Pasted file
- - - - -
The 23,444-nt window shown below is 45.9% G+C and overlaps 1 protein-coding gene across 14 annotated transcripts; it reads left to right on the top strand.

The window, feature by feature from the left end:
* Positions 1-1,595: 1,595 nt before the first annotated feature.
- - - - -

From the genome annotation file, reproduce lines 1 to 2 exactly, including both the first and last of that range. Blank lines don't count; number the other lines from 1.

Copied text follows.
The 23,444-nt window shown below is 45.9% G+C and overlaps 1 protein-coding gene across 14 annotated transcripts; it reads left to right on the top strand.

The window, feature by feature from the left end: